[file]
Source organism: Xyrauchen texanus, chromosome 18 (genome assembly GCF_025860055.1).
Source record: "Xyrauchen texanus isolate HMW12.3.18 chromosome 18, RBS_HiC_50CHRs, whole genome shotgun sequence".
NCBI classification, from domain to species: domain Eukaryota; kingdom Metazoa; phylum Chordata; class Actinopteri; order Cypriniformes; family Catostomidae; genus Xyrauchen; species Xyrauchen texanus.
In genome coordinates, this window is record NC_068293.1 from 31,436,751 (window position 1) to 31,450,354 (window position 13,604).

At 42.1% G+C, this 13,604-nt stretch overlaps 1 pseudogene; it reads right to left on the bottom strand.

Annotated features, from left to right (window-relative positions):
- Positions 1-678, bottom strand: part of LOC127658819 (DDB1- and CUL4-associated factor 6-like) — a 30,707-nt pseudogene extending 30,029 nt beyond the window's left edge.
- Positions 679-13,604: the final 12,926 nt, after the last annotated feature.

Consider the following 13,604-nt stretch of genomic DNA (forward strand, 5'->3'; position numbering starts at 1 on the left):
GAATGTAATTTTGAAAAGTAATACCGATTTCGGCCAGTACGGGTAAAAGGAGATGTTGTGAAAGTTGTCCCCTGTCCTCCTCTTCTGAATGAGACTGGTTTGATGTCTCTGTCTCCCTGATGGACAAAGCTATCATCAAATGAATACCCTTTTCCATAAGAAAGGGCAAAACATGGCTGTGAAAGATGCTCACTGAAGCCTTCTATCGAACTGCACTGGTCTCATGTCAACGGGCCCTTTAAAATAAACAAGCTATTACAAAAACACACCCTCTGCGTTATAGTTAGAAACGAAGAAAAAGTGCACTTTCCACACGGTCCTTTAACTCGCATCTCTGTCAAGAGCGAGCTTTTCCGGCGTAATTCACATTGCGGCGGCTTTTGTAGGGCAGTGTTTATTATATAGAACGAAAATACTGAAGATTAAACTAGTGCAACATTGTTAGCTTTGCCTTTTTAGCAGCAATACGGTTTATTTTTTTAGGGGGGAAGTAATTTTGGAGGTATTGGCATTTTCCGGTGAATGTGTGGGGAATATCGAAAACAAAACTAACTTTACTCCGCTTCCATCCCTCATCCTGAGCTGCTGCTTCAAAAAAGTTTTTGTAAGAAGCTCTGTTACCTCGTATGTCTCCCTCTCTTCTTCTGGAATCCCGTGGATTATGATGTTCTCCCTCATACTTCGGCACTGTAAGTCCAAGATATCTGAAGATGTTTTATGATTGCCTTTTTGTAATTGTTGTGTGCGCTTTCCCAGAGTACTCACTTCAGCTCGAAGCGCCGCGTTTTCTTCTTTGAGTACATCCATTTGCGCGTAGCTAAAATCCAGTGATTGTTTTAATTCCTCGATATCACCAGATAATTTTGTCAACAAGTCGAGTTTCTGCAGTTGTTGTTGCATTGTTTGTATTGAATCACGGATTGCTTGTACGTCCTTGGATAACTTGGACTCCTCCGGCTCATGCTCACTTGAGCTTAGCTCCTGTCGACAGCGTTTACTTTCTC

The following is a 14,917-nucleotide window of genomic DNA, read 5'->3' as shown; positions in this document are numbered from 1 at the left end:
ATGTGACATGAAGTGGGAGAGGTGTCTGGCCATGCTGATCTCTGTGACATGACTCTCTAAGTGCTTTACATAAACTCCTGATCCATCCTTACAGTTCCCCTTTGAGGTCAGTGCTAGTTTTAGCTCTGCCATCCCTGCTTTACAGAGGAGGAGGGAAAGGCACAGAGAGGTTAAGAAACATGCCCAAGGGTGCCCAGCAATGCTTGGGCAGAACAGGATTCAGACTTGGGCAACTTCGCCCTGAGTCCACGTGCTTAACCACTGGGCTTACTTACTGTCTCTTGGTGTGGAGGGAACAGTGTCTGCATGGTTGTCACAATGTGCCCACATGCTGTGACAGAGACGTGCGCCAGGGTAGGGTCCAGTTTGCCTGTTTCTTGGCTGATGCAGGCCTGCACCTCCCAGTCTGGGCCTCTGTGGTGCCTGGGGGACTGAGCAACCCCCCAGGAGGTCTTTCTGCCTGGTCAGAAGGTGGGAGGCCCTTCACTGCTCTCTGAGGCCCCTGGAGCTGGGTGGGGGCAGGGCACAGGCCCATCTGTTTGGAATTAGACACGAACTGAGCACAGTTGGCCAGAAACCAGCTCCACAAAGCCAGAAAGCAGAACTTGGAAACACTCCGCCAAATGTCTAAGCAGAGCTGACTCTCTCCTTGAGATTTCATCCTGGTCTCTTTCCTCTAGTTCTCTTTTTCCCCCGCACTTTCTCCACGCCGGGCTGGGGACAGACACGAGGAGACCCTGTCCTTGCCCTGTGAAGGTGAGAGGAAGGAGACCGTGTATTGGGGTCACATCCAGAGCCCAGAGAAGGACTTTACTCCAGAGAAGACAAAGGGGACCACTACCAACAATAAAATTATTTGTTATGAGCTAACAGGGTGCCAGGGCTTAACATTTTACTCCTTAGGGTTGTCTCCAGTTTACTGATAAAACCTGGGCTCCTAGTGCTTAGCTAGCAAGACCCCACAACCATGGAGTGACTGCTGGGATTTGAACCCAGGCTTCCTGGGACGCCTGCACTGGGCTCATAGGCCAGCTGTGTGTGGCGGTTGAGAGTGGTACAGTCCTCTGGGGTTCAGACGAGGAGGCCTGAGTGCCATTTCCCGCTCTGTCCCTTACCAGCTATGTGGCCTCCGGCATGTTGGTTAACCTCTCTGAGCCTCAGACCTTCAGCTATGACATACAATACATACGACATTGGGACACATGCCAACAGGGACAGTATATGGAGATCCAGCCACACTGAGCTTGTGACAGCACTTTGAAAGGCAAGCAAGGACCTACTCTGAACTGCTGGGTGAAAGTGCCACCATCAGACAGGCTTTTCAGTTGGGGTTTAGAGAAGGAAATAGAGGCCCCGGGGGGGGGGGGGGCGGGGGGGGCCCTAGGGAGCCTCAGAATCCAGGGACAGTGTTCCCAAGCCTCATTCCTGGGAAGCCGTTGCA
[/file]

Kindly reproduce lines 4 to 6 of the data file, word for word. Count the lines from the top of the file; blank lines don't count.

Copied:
In genome coordinates, this window is record NC_068293.1 from 31,436,751 (window position 1) to 31,450,354 (window position 13,604).

At 42.1% G+C, this 13,604-nt stretch overlaps 1 pseudogene; it reads right to left on the bottom strand.

Annotated features, from left to right (window-relative positions):